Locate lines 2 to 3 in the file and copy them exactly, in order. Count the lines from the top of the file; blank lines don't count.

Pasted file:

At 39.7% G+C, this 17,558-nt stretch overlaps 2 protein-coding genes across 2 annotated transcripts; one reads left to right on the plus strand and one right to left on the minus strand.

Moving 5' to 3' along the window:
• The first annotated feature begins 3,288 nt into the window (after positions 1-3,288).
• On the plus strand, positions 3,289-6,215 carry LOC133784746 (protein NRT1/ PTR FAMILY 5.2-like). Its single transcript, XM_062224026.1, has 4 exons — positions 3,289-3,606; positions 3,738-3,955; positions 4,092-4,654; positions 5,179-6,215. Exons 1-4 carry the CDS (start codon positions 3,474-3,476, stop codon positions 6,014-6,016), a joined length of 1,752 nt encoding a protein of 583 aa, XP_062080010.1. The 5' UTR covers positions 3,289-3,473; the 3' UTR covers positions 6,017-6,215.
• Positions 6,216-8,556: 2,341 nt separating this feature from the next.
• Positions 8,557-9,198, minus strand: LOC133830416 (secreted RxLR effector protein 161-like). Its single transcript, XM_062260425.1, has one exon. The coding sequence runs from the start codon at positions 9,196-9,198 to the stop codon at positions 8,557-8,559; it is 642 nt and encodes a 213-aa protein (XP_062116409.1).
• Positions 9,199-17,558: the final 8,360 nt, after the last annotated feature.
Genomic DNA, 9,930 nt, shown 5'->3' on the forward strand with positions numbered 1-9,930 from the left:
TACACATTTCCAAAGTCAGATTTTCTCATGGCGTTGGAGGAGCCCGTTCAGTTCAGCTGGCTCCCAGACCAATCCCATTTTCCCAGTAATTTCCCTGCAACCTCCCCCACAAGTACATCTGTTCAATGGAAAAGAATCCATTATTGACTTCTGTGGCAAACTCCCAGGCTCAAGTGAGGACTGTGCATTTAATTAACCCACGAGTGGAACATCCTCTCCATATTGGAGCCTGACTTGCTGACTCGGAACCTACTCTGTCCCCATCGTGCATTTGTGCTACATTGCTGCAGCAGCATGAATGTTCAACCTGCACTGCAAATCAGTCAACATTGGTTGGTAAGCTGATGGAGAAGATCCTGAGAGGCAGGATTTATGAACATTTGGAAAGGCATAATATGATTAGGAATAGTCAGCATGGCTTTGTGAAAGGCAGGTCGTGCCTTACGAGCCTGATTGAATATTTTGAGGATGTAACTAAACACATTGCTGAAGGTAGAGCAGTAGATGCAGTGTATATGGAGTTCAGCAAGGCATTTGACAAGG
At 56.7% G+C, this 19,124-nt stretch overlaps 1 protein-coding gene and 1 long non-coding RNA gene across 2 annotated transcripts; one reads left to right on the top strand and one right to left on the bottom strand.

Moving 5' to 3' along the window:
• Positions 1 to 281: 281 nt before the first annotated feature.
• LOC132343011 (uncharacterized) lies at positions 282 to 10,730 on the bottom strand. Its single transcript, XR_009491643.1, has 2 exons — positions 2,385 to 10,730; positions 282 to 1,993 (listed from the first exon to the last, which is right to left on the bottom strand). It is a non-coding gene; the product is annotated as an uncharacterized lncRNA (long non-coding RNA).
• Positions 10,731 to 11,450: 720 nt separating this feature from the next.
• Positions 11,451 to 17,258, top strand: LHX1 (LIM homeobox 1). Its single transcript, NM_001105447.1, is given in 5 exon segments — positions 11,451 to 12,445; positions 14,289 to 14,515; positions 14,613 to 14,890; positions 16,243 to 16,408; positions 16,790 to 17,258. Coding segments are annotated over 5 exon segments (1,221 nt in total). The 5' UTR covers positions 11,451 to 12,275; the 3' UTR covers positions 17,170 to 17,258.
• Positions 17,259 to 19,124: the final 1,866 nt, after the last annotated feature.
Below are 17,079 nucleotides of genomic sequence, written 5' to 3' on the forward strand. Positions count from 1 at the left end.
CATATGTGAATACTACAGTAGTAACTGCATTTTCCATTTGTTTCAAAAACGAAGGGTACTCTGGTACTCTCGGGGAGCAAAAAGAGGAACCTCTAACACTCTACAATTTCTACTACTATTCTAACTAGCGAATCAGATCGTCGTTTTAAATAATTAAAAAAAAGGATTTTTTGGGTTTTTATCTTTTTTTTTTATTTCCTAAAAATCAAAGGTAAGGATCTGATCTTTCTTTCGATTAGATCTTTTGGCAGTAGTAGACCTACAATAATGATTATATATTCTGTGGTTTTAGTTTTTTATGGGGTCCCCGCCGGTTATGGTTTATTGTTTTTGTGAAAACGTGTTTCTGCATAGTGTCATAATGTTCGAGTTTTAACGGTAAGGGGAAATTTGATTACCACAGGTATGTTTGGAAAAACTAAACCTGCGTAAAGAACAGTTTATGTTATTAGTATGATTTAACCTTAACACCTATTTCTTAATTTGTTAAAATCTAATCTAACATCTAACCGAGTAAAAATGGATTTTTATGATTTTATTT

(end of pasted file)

Moving 5' to 3' along the window:
• The first annotated feature begins 3,288 nt into the window (after positions 1-3,288).